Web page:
Preschools are widely available. My experience is in Maadi. There are a number of schools with foreign kids. Most are all day programs--in the 8-4 or 9-3 range--and 5 days a week. Some provided extended day care. Baby Academy is probably cheapest at about $200 a month for all day. It serves kids ages 6 months to 4. It is mostly Egyptian kids with some foreigners. It does not do summer or winter break. Other schools include Small Talk, Small World (both about $350-400/month with I think parttime options) and Kompass (Montessori and highly regarded but about $8000 a year). CAC has a preschool and is about $10000 a year.

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3. Are local sports classes and/or activities available for kids?

Maadi House has swimming lessons, tennis, tae kwon do, and archery (and maybe others). Osana Family Wellness offers some kid activities. CSA does ballet, gymnastics and Tae Kwon Do. There are also music classes around. CAC does many after school activities.

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Expat Life:

1. What is the relative size of the expatriate community? How would you describe overall morale among expatriates?

There is a large expat community and I have found it very welcoming and supportive.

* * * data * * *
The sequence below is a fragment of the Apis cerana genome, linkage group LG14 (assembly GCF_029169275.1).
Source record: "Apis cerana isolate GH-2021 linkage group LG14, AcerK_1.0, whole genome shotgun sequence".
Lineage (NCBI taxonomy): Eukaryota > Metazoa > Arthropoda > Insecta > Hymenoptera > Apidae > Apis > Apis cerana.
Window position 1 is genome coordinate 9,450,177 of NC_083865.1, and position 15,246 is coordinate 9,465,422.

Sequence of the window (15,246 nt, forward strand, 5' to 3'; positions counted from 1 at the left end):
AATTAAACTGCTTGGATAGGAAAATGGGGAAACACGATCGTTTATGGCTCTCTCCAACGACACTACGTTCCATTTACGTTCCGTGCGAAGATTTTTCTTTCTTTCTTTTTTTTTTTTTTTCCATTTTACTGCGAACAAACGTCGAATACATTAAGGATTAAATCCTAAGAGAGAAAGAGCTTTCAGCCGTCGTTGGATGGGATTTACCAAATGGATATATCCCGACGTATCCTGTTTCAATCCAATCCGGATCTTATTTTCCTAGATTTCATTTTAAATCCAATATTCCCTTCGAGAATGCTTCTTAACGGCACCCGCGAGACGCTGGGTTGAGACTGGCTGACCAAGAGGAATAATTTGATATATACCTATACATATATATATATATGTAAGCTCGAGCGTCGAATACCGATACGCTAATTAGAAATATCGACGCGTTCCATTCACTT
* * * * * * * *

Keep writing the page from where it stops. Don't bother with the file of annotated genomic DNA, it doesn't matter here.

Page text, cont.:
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2. Is this a good city for single people? For couples? For families? Why or why not?

We have two little kids ages 2 and 4 and it is great. I think it is an underrated city with lots to do, as long as you have the right mindset. There is a hot nightlife in Zamelek. Maadi is quieter at night.

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3. Is this a good city for LGBT expatriates? Why or why not?

You would not be able to live an open LGBT life style here.

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4. Are there problems with ethnic, race/racial minorities or religious prejudices? Gender equality?

Yes, Yes, Yes. Locally there is no gender equality, though you don't feel it as much as an expat. Expect regular catcalls. Some women get groped or harassed more.

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5. What have been the highlights of your time in this country? Best trips or experiences?

Great exploring and history! The pyramids are as amazing as they sound. Abu Simbel was very cool and we plan to do a Nile River Cruise. The Red Sea resorts are amazing.

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6. What are some interesting/fun things to do in the area? Can you recommend any “hidden gems"?

Walk Like an Egyptian is a great walking tour company in Cairo.

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7. Is this a "shopping post"? Are there interesting handicrafts, artwork, antiques, or other items that people typically buy there?

The souks are fun to shop in--oils, perfumes, cobra skin belts, silverwork, etc.

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8. What are the particular advantages of living in this city?

Easy access to Europe but much cheaper. Great history.

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Words of Wisdom:

1. Knowing what you know now, would you still move to this city?


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2. If you move here, you can leave behind your:

Heavy winter coats, tank tops.

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3. But don't forget your: